Tuesday, December 4, 2012

Junior setter Erin McNorton an improbable quarterback for KU volleyball run


During her senior year at Plano West High, back in 2009 in Dallas, Erin McNorton came to terms with the fact that her volleyball career was finished.

Sure, she assumed she would keep playing in rec leagues or intramurals in college, but that, she thought, would be more for fun and exercise and less for the thrill of competition and the purpose of perfection.

Although the 5-foot-9 setter who has played just one position in her life had accepted what she believed to be her fate, it was not as if McNorton had much choice. She was not really recruited by anyone and did not do much to promote herself.

“I went on one visit to Army,” the Kansas University junior said. “And my mom made me. Other than that I was not trying to get recruited. I wasn’t doing anything, really.”


KU junior Erin McNorton (17) sets a ball against Oklahoma on Wednesday, Nov. 14, 2012, at Horejsi Center.

It was around that point when McNorton’s story began to embark upon an improbable path, which ended, for now, with KU’s loss to Wichita State in the second round of the NCAA Tournament last Saturday night at Allen Fieldhouse.

Already content with the idea of calling it quits, the free spirit with the fun-loving personality began to seek out schools she wanted to attend. She was able to cross off a bunch right away.

“I didn’t want to stay in state, number one,” she said. “And I wasn’t going to play volleyball.”

With positive feedback from friends and family coming her way — her uncle Kyle was a KU linebacker from 1978-81 — McNorton made plans to enroll at KU and, not long after, received a phone call from a former KU assistant coach who asked if she had any interest in walking on.

“My dad was like, ‘Just try it out. If you don’t like it you don’t have to keep going,’” McNorton remembered. “So I did.”

The story does not end there. Neither did the hard work. As a freshman in 2010, McNorton played in five sets and recorded just nine assists all season. In 2011 she played in 22 matches and finished with 120 assists. To put that number in perspective, McNorton finished with 89 assists in KU’s two NCAA Tournament matches alone. Not bad for a player who did not even know she would be the Jayhawks’ setter this season until moments before the team’s opener back in August.

“I wasn’t expecting to play as much as I (did) this year at all,” McNorton said. “(KU coach Ray Bechard) didn’t tell us who was going to be our setter until the first game at the Arkansas tournament and he was just like, ‘Erin, middle front,’ and I just went, ‘Oh.’”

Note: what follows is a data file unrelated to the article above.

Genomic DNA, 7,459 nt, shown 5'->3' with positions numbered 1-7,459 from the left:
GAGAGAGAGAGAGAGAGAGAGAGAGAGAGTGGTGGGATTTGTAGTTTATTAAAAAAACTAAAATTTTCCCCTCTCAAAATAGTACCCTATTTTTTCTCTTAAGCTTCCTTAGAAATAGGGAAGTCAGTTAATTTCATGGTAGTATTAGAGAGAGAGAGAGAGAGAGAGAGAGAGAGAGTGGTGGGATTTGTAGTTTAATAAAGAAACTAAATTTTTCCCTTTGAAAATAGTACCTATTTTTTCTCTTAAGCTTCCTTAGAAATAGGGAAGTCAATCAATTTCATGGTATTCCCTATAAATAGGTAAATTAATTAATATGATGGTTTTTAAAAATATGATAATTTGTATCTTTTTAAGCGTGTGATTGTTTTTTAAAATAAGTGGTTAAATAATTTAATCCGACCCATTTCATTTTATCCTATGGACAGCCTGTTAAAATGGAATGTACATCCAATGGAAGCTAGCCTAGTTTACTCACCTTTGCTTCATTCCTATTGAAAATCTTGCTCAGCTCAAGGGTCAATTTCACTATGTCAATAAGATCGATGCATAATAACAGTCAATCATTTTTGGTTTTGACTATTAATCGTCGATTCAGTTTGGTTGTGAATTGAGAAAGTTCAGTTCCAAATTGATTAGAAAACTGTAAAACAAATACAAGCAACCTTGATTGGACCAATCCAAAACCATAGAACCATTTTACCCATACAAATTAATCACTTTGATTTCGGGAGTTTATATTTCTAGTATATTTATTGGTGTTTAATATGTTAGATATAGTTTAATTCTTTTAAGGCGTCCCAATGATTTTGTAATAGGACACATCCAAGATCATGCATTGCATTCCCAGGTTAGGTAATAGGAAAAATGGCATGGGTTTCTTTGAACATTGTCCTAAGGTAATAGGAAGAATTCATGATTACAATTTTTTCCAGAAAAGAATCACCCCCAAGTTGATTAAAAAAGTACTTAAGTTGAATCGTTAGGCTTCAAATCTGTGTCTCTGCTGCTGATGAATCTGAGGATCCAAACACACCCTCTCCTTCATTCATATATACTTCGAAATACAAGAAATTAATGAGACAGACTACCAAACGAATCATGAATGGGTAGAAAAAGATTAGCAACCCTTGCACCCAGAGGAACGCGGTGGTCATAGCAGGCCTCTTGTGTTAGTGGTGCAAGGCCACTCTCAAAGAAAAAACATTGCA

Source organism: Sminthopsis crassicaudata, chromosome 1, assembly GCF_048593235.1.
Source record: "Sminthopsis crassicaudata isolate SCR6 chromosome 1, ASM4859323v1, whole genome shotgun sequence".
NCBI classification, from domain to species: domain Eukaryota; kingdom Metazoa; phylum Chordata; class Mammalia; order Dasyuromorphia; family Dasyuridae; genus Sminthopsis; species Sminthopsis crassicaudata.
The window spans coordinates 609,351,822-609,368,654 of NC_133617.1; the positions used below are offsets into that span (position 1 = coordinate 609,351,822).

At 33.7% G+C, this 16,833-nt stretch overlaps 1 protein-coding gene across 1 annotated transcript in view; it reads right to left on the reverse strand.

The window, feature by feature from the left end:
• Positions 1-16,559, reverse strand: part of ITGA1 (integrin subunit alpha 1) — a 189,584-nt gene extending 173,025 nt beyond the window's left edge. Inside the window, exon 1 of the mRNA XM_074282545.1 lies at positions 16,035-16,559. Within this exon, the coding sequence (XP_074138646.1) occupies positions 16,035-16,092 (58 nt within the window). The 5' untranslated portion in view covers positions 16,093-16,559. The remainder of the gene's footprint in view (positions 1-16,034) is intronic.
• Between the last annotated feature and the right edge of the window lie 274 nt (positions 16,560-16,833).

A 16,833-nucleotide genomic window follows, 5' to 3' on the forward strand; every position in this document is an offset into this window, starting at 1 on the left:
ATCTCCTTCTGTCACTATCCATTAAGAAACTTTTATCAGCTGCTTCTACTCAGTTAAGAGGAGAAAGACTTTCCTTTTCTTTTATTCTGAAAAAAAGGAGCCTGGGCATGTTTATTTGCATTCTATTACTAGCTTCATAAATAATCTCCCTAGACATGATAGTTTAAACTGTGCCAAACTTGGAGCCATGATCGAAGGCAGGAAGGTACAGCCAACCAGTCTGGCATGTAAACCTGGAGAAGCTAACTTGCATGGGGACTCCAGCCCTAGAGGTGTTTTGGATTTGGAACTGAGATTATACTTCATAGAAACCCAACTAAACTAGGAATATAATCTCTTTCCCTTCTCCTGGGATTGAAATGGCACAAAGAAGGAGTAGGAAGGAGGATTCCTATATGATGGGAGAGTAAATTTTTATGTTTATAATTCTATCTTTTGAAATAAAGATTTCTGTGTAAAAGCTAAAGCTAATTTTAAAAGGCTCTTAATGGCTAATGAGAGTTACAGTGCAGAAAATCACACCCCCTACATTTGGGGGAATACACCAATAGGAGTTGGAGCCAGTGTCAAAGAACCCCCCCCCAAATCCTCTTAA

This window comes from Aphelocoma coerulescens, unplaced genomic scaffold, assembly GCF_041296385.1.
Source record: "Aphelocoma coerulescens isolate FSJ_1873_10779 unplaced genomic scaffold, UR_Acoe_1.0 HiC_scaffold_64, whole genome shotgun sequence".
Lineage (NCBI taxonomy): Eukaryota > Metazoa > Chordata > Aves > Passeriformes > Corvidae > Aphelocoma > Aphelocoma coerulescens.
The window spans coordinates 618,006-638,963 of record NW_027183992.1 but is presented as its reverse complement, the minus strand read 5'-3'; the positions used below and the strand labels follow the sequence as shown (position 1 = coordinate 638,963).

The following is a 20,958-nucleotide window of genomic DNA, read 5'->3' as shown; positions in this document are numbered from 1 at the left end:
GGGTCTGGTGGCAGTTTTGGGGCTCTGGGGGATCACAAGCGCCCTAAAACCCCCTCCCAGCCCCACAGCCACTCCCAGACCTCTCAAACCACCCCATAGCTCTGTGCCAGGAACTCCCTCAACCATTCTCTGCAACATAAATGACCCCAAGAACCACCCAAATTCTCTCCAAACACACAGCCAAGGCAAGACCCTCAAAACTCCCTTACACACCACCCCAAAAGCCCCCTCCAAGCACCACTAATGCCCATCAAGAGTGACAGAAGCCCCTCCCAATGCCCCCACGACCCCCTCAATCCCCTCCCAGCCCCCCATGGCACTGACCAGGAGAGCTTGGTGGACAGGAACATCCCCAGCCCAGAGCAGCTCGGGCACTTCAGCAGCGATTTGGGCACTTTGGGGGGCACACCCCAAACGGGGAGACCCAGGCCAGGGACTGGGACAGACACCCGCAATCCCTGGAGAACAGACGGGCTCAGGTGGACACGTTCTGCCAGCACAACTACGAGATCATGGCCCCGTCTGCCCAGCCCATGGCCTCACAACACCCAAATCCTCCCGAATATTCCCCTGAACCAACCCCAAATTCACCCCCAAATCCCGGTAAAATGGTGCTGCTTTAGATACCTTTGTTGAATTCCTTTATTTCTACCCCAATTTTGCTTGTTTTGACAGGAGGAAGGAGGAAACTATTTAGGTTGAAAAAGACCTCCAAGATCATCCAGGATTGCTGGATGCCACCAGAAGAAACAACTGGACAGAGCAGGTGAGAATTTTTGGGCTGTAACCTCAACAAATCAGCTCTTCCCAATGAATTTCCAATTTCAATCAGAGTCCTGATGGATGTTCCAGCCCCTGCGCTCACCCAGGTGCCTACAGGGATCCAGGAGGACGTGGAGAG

She also went on to have a fantastic season, earning honorable mention all-Big 12 honors and helping lead the Jayhawks to their best season in school history while finishing with 1,443 assists, good for third all-time on KU’s single-season list.

Although their run ended sooner than McNorton and her teammates would have liked, the Jayhawks recorded the highest winning percentage in program history (.788) and also enjoyed their best Big 12 finish (third) in school history. KU rolled to a 26-7 record, which included an all-time best mark of 16-1 at home, earned the No. 11 overall seed in their first NCAA Tournament appearance since 2005 and inspired a total of 8,029 fans to pack Allen Fieldhouse on back-to-back nights to support them. What’s more, this team returns nearly everyone next season.

That includes McNorton, who said her rapid rise from warming the bench to running the show had inspired her to work harder than ever.

“I do feel like I’m still improving a lot,” said McNorton, who pinpointed becoming more vocal and a better communicator as the areas she hoped to improve this offseason. “I guess I came here without any pressure, just come and play, and that helped a lot.”

As for her feelings about sticking with the game she almost gave up, McNorton said she could not envision her world without Kansas volleyball.

“I don’t really ever think about it volleyball-wise,” she said. “But I think about what if I would’ve never met my teammates and stuff like that. They’re like my best friends now and it’s weird thinking that I wouldn’t know them if I made a different choice. I’m really happy.”


Stan Unruh 5 years, 5 months ago

Great story. A lot of high school athletes should read this.

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